Carolina Perez (her/she/ella) – Writer & Performer of “Yo Tambien Soy Asi”
Carolina is an actor, story teller, cuenta cuentos and creator of experiences. She has worked with Teatro Alebrijes, Teatro Vision, El Teatro Campesino and Artist Ink. She believes that we can heal ourselves and each other through art and community…and a good meal with friends and family.
Oliver Alvarez aka Monarca (they/them) – Host & Performer
Originally from Michoacán Mexico, Oliver is a core company member of Teatro Alebrijes, a queer Latinx theatre ensemble based in San Jose, CA. In addition to performing, Oliver supports the ensemble with make-up and costume design. Outside of their work with Teatro Alebrijes, Oliver performs in drag throughout the bay area as Monarcha Elezia. When they’re not performing, Oliver works in HIV outreach for Santa Clara County.
Irvin Manuel Gonzalez (he/him/él) – “Q-Lucha” Dancer
Irvin is an artivist, scholar, community organizer, and teacher. He currently works as an Assistant Professor at Florida State University. Gonzalez’s scholarship analyzes the constructs of brownness, queerness, and mexicanidad(es) within social dancing, looking at how immigrant, queer, and working-class dancers navigate trans/national politics through affective connections and creativity. As a dance artist, Gonzalez grounds his art approaches, strategies, and constructions in rasquachismo, a low-brow Chicanx methodology, engaging the brown, working class aesthetics and sensibilities he grew up with to redefine the intended use-value of materials, connections, and being. He also interweaves the practices of resistance found in cumbia, quebradita, and other Latinx social dance forms to build movement that highlights brown joy as a form of social justice. Gonzalez is a founding member of Primera Generación Dance Collective (PGDC) and a board member for Show Box Los Angeles (SBLA). In 2021, his collective, PGDC, received the National Endowment for the Arts Grant to produce “Chale Vale!” a dance piece used to highlight the history of Pachuco/a/x in Los Angeles, CA.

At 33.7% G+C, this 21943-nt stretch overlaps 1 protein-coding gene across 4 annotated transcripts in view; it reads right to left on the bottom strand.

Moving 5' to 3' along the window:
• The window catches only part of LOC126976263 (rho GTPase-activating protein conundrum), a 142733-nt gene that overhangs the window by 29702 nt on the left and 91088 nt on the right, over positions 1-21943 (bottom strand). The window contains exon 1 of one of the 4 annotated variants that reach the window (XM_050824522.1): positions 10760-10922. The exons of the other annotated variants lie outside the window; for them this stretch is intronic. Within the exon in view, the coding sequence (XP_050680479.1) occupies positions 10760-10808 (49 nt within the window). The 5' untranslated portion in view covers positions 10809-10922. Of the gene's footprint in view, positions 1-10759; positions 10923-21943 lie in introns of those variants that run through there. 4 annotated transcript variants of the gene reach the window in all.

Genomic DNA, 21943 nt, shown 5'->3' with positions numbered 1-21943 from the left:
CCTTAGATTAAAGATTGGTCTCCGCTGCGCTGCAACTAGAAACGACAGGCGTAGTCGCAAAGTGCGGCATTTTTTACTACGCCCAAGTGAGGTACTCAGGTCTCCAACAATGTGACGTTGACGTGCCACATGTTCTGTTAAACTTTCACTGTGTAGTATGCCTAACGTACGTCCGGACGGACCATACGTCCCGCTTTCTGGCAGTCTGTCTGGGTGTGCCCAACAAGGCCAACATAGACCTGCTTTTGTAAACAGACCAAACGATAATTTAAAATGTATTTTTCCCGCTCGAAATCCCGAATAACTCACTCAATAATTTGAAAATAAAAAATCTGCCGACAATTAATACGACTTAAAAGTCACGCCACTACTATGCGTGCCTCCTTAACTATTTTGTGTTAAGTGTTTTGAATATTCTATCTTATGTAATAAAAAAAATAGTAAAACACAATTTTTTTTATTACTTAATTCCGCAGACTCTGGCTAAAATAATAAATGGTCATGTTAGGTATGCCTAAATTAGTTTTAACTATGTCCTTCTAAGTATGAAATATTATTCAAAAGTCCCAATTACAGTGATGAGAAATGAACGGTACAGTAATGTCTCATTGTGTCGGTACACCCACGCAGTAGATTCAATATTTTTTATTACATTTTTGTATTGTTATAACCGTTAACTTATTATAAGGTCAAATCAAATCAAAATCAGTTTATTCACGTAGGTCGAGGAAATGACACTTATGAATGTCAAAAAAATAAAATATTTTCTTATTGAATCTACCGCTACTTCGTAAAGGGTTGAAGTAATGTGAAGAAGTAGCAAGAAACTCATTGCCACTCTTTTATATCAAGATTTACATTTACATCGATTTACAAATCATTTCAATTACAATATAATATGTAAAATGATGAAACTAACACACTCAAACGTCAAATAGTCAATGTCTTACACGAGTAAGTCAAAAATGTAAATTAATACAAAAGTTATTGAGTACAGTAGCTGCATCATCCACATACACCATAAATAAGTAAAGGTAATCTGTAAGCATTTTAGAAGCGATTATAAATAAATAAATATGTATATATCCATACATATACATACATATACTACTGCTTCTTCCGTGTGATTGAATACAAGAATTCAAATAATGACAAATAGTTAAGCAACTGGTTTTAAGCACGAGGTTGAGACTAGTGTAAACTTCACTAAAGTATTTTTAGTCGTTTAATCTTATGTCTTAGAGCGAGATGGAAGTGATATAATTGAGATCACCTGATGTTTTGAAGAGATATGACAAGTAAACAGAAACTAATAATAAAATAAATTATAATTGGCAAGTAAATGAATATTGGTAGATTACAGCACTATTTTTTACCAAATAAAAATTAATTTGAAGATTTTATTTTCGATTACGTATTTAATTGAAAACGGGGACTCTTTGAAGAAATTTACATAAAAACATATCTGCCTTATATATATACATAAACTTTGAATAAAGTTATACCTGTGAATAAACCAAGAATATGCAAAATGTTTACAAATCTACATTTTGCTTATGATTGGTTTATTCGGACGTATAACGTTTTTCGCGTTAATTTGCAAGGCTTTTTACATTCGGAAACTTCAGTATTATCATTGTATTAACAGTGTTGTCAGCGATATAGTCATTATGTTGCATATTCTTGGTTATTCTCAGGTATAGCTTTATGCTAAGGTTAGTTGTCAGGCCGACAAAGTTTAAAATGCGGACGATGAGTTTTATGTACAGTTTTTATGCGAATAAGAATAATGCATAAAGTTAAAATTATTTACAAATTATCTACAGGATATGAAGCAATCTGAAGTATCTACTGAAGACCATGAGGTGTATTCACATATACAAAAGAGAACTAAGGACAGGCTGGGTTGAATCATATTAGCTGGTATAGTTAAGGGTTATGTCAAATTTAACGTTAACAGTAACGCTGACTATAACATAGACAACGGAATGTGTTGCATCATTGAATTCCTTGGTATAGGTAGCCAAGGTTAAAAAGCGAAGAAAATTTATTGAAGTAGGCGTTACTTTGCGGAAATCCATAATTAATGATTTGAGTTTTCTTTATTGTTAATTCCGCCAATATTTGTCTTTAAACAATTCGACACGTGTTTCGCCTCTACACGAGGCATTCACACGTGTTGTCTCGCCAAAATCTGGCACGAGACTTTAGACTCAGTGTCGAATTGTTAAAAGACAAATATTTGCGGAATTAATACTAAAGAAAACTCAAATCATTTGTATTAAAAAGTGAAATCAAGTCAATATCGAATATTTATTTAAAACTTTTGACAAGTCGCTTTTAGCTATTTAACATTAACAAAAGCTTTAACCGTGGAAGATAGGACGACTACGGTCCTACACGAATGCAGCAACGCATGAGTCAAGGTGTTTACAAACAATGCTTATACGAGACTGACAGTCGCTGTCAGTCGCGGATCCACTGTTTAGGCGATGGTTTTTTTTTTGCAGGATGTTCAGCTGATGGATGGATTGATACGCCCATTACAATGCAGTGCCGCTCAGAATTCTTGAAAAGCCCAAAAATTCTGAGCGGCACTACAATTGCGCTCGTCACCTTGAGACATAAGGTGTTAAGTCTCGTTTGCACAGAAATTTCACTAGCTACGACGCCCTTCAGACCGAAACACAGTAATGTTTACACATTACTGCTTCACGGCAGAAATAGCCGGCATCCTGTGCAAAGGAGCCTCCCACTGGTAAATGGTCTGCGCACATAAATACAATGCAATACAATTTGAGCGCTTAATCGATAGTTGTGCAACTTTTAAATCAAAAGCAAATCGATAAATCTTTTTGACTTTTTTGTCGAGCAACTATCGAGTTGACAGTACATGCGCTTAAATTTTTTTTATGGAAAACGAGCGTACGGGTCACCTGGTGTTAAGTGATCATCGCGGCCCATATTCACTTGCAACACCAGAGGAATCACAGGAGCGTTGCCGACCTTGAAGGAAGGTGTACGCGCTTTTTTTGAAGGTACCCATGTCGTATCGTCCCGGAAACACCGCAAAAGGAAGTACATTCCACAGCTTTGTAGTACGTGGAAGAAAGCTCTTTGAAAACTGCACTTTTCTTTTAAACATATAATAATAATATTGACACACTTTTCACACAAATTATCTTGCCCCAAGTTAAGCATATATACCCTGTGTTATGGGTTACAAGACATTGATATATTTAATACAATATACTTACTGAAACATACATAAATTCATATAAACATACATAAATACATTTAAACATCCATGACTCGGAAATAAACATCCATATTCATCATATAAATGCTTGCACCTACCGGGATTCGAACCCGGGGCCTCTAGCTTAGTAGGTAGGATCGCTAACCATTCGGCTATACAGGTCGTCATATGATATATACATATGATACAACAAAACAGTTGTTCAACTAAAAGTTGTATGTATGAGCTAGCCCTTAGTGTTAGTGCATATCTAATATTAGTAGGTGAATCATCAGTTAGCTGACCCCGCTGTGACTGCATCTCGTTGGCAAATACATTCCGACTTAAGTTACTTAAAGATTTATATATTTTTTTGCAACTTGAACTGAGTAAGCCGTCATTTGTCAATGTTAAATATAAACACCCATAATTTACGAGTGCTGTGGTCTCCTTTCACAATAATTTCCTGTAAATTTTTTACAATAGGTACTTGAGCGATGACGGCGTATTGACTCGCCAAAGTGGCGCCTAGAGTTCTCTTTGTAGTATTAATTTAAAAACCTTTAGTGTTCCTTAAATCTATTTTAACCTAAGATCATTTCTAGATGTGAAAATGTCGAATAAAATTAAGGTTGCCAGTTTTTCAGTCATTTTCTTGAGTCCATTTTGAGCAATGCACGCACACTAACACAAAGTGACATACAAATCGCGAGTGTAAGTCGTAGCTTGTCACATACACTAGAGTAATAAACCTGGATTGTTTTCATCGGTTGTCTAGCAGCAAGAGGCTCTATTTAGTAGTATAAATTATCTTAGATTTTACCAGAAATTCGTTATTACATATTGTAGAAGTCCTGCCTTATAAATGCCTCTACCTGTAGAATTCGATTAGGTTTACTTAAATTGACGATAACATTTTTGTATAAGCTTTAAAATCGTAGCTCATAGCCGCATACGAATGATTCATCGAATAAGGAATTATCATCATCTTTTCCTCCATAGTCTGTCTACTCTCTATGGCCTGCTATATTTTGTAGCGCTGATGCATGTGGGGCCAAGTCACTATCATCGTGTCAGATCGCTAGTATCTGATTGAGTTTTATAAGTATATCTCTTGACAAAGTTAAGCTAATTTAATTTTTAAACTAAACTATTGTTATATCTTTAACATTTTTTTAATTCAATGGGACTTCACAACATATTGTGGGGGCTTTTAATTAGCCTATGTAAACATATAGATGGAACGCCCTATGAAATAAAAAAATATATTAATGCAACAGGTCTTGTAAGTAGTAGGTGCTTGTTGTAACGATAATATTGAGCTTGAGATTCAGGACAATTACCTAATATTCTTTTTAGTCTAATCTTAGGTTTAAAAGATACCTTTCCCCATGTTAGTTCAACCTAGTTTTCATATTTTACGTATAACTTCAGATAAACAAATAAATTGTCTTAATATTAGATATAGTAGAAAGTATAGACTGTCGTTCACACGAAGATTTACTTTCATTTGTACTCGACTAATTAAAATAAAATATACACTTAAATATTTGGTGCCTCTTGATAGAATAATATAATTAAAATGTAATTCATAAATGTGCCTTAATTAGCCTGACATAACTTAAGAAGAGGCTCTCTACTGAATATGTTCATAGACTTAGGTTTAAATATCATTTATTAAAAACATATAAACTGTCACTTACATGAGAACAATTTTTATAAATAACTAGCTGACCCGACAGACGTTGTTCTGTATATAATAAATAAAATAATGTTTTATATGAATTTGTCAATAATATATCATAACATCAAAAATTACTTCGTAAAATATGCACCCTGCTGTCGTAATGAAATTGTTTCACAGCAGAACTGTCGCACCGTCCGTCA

Alfonso Cervera (He/They/El) – “Q-Lucha” Dancer
Alfonso is a current Assistant Professor of Dance at the University of Illinois Urbana-Champaign where he shares is research interests and movement practices. Being a Queer first generation Mexican American practitioner and choreographer who received his MFA from the University of California, Riverside, Cervera has also obtained certifications in Asana Yoga, Pilates, and Reiki Healing. His research and specialization as an independent artist, focuses on the conversation between queerness, Ballet Folklorico and Afro-LatinX social dances in a contemporary auto-biographical embodied experience that he calls Poc-Chuc. Poc-Chuc, an emerging and inclusive dance technique developed by Cervera, weaves these techniques as a pedagogical tool to adhere to the current times and to create representation for marginalized communities. Cervera is a founder and collaborator of Primera Generación Dance Collective in the Los Angeles area creating works that represent Mexican American identity and social justice. Amount other things, he has been awarded grants from the National Endowment of the Arts, Artist Trust in Seattle, Department of Cultural Affairs in Los Angeles, and is now one of the four Executive Directors of Show Box L.A.